The geographer is much too important to go loafing about. He does not leave his desk. But he receives the explorers in his study.
→Der Geograph ist zu wichtig, um herumzustreunen. Er verläßt seinen Schreibtisch nicht. Aber er empfängt die Forscher.

He asks them questions, and he notes down what they recall of their travels. And if the recollections of any one among them seem interesting to him, the geographer orders an inquiry into that explorer's moral character."
→Er befragt sie und schreibt sich ihre Eindrücke auf. Und wenn ihm die Notizen eines Forschers beachtenswert erscheinen, läßt der Geograph über dessen Moralität eine amtliche Untersuchung anstellen.«

"Why is that?" "Because an explorer who told lies would bring disaster on the books of the geographer. So would an explorer who drank too much."
→»Warum das?« »Weil ein Forscher, der lügt, in den Geographiebüchern Kata-strophen herbeiführen würde. Und auch ein Forscher, der zu viel trinkt.«

"Why is that?" asked the little prince. "Because intoxicated men see double. Then the geographer would note down two mountains in a place where there was only one."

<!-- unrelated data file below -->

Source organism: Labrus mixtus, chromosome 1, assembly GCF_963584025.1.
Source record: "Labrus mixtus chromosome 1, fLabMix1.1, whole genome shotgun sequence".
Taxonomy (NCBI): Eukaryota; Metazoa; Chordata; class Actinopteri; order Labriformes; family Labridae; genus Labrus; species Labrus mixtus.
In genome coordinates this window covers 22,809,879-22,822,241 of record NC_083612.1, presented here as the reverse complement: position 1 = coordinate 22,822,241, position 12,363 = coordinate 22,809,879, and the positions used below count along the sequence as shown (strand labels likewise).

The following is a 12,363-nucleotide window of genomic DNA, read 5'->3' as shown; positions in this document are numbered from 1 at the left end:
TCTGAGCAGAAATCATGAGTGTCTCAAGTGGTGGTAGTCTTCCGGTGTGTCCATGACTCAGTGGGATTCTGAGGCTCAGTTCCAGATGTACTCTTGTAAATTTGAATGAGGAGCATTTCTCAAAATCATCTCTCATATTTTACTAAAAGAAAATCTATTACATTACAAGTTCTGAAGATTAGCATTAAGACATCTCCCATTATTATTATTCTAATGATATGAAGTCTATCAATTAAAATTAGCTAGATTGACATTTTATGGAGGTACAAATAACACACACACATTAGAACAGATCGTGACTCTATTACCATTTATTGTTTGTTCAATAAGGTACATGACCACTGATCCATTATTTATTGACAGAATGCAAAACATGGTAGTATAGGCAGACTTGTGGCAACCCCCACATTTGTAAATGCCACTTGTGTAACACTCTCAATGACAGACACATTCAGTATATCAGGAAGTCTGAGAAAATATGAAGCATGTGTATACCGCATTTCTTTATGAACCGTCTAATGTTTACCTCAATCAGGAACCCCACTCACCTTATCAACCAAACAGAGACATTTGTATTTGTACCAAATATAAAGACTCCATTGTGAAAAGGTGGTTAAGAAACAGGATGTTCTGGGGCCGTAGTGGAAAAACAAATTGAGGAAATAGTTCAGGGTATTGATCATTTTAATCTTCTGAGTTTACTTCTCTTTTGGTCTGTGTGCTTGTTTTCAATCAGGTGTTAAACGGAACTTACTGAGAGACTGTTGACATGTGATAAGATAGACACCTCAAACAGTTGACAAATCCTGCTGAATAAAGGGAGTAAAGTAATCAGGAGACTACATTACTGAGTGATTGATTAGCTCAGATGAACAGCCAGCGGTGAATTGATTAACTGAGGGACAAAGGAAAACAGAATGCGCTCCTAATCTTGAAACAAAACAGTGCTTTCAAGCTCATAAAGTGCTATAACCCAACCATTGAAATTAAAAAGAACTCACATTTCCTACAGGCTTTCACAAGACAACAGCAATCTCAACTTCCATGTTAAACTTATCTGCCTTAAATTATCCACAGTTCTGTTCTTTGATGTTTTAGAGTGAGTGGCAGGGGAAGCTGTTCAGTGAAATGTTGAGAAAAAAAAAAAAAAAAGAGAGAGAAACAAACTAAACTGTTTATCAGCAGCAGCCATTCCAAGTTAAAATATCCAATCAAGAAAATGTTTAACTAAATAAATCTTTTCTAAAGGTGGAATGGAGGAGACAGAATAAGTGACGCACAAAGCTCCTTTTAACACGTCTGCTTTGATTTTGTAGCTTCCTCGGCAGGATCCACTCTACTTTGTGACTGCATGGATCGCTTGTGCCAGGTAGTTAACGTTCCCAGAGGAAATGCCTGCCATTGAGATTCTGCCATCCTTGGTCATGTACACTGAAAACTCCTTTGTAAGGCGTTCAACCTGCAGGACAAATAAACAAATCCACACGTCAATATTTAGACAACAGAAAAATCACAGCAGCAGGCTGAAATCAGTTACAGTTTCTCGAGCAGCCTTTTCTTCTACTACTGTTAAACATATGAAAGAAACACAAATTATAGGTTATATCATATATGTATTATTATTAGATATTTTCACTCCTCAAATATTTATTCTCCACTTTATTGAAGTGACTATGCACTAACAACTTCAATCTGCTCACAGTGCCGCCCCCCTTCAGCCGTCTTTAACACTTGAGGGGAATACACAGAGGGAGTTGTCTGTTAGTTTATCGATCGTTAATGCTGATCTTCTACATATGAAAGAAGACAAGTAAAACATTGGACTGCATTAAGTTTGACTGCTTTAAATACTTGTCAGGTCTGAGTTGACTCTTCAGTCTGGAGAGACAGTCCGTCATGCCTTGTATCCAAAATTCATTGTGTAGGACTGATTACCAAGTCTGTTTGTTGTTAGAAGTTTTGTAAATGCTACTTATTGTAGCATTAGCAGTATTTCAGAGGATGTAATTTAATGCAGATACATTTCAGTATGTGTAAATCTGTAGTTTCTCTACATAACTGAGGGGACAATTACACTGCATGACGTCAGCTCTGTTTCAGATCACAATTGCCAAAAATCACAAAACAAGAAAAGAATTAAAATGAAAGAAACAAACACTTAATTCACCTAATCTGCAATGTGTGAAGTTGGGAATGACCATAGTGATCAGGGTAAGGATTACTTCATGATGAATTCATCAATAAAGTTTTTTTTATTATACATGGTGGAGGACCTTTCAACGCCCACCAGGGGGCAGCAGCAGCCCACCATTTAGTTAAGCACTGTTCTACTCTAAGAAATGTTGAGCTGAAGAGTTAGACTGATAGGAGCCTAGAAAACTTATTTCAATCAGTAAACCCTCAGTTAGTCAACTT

→»Wie das?«, fragte der kleine Prinz. »Weil die Säufer doppelt sehen. Der Geograph würde dann zwei Berge einzeichnen, wo nur ein einziger vorhanden ist.«

"I know some one," said the little prince, "who would make a bad explorer." "That is possible. Then, when the moral character of the explorer is shown to be good, an inquiry is ordered into his discovery."
→»Ich kenne einen«, sagte der kleine Prinz, »der wäre ein schlechter Forscher.« »Das ist möglich. Doch wenn die Moralität des Forschers gut zu sein scheint, macht man eine Untersuchung über seine Entdeckung.«

"One goes to see it?" "No. That would be too complicated. But one requires the explorer to furnish proofs.
→»Geht man nachsehen?« »Nein. Das ist zu umständlich. Aber man verlangt vom Forscher, daß er Beweise liefert.

For example, if the discovery in question is that of a large mountain, one requires that large stones be brought back from it."
→Wenn es sich zum Beispiel um die Entdeckung eines großen Berges handelt, verlangt man, daß er große Steine mitbringt.«